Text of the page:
Rayman 2







Release Date: 

March '2000





When Ubi Soft signed onto the develop and publish on the Dreamcast, it was a no brainer that its mascot would in some shape or form eventually make an appearance on the next generation console. That time has just about arrived and Rayman will appear in the hit N64 incarnation Rayman 2: The Great Escape. Thus far Ubi Soft has given us three different racing games on the Dreamcast format. It is adventure games however that made Ubi Soft what it is today. This holds especially true for the Rayman franchise which first appeared at the launch of Playstation. Its rich textures and bright colours wowed gamers the world over and in essence put the French developer on the map.

Well the same brilliance continues in Rayman 2: The Great Escape for the Dreamcast. I have been spending quite a bit of time with the early build of the game that Ubi Soft sent us last month and let me start off by saying it is absolute beautiful to look at. Rayman 2 employs the same great bright visuals that we have come to expect in the series. These same visuals give the game more of a cartoony feel than anything else. In this sense no other game can compete with these kind of visuals as they are unique and in their own class.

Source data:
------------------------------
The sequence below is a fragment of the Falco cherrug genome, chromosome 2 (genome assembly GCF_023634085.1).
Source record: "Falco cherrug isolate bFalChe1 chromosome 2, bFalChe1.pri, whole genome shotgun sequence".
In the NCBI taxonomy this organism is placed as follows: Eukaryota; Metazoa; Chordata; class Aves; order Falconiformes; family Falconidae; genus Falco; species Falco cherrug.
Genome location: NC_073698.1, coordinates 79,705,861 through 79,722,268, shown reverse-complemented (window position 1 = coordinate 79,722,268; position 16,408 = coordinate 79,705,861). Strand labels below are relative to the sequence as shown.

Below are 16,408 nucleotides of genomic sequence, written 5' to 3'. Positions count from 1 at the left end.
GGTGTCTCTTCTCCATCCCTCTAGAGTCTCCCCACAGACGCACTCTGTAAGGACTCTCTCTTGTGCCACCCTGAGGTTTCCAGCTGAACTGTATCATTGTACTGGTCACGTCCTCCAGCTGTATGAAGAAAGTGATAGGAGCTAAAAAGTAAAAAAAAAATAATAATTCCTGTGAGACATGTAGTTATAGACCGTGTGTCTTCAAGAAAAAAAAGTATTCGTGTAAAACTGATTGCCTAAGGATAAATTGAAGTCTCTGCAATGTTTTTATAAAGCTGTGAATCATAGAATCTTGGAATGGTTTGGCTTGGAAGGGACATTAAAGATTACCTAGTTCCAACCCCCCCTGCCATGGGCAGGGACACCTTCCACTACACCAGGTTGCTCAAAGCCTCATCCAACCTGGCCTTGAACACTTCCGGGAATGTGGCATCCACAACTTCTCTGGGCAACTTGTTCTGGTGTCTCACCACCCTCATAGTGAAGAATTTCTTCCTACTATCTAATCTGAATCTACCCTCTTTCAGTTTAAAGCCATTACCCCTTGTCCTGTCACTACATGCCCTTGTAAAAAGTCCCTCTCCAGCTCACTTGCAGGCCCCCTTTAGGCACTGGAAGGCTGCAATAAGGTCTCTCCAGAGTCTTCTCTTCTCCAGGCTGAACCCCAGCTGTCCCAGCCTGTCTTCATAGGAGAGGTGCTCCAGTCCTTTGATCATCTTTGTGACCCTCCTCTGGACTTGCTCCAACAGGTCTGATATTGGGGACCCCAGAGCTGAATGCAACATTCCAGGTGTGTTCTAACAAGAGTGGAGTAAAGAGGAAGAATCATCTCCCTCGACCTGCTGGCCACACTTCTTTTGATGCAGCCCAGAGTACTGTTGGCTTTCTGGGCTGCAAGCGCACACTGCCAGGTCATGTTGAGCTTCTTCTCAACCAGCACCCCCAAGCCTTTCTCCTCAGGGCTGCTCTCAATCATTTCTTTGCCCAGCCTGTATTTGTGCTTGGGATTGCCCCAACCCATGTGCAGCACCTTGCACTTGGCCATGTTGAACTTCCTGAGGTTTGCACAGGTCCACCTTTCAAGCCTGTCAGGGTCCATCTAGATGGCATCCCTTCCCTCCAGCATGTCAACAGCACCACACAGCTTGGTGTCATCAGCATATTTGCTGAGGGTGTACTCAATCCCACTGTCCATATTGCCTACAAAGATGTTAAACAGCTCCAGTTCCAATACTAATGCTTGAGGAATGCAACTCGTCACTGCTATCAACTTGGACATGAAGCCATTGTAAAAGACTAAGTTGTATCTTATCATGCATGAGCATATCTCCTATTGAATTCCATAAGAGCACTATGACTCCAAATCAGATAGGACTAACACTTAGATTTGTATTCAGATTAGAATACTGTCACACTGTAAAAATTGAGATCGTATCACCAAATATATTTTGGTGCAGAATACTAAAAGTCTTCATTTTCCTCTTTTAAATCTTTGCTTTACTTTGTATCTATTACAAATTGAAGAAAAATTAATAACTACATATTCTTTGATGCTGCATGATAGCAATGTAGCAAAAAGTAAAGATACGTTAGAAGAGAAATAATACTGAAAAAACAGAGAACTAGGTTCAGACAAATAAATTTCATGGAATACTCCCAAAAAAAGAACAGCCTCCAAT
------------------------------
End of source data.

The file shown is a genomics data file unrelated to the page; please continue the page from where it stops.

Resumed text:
The gameplay is equally as good although in the early version we have all of the gameplay elements have not been pulled together. The frame rate is a little under par and at this stage resembles more of a N64 game. However, Ubi Soft has promised that the final game will be running at a silky smooth 60 frames per second refresh rate. The premise of the game is basically this: as Rayman you have to rescue your friend Globox, an angle and a whole population of frog like creatures from the clutches of the evil pirates. Rayman can run, jump,and helicopter spin as his basic moves. As the game progresses Rayman will gain power-ups in various forms. The game thus far has 20 massive areas that in themselves are broken down into smaller sub-stages. Each area or world has its own unique theme and it is shown in stunning detail. As in the original Rayman, you must collect 'lums' There appear to be over 1000 lums hidden over the 20 areas. In addition there are a number of mini-games that can be accessed depending on how well you do in the level. The levels themselves combine a number of traditional platforming sequences from search, slides, flying, running, side scrolling, 3rd person perspective, and first person perspectives. In sum, there is a lot to do in this game.

If everything continues as scheduled, Rayman 2: The Great Escape may well end up as the best platformer available on the Dreamcast. We will soon find out, as Rayman 2 DC is due in March.

Back to Previews | Media Page